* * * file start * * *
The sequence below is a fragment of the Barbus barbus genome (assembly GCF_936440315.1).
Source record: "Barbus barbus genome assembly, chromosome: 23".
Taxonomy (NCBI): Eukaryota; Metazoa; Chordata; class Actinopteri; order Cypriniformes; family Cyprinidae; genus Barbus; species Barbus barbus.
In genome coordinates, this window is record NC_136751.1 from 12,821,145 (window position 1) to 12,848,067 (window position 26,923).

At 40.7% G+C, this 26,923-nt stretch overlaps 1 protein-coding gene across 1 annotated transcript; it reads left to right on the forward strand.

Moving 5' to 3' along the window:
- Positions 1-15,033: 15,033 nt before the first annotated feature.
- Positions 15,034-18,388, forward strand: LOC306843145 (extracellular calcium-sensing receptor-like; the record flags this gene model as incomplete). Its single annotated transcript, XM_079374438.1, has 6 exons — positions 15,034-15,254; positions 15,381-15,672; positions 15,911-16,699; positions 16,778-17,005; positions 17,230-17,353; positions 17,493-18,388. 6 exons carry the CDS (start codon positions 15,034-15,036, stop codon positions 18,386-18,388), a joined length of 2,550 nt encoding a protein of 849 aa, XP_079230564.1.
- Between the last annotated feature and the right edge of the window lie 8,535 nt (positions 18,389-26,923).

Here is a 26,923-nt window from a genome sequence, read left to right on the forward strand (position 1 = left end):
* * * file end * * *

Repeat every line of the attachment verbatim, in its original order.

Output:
The sequence below is a fragment of the Barbus barbus genome (assembly GCF_936440315.1).
Source record: "Barbus barbus genome assembly, chromosome: 23".
Taxonomy (NCBI): Eukaryota; Metazoa; Chordata; class Actinopteri; order Cypriniformes; family Cyprinidae; genus Barbus; species Barbus barbus.
In genome coordinates, this window is record NC_136751.1 from 12,821,145 (window position 1) to 12,848,067 (window position 26,923).

At 40.7% G+C, this 26,923-nt stretch overlaps 1 protein-coding gene across 1 annotated transcript; it reads left to right on the forward strand.

Moving 5' to 3' along the window:
- Positions 1-15,033: 15,033 nt before the first annotated feature.
- Positions 15,034-18,388, forward strand: LOC306843145 (extracellular calcium-sensing receptor-like; the record flags this gene model as incomplete). Its single annotated transcript, XM_079374438.1, has 6 exons — positions 15,034-15,254; positions 15,381-15,672; positions 15,911-16,699; positions 16,778-17,005; positions 17,230-17,353; positions 17,493-18,388. 6 exons carry the CDS (start codon positions 15,034-15,036, stop codon positions 18,386-18,388), a joined length of 2,550 nt encoding a protein of 849 aa, XP_079230564.1.
- Between the last annotated feature and the right edge of the window lie 8,535 nt (positions 18,389-26,923).

Here is a 26,923-nt window from a genome sequence, read left to right on the forward strand (position 1 = left end):